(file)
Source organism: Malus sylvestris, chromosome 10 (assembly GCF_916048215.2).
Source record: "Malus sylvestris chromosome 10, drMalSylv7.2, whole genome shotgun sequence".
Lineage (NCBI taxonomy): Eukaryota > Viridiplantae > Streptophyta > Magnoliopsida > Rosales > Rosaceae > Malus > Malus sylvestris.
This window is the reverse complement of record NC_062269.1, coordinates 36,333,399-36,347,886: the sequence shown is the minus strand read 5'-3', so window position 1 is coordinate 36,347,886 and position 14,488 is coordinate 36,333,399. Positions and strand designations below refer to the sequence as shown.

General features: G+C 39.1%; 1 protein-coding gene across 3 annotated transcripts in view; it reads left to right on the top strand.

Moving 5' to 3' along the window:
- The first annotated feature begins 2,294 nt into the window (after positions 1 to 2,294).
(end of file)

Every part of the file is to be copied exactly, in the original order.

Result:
Source organism: Malus sylvestris, chromosome 10 (assembly GCF_916048215.2).
Source record: "Malus sylvestris chromosome 10, drMalSylv7.2, whole genome shotgun sequence".
Lineage (NCBI taxonomy): Eukaryota > Viridiplantae > Streptophyta > Magnoliopsida > Rosales > Rosaceae > Malus > Malus sylvestris.
This window is the reverse complement of record NC_062269.1, coordinates 36,333,399-36,347,886: the sequence shown is the minus strand read 5'-3', so window position 1 is coordinate 36,347,886 and position 14,488 is coordinate 36,333,399. Positions and strand designations below refer to the sequence as shown.

General features: G+C 39.1%; 1 protein-coding gene across 3 annotated transcripts in view; it reads left to right on the top strand.

Moving 5' to 3' along the window:
- The first annotated feature begins 2,294 nt into the window (after positions 1 to 2,294).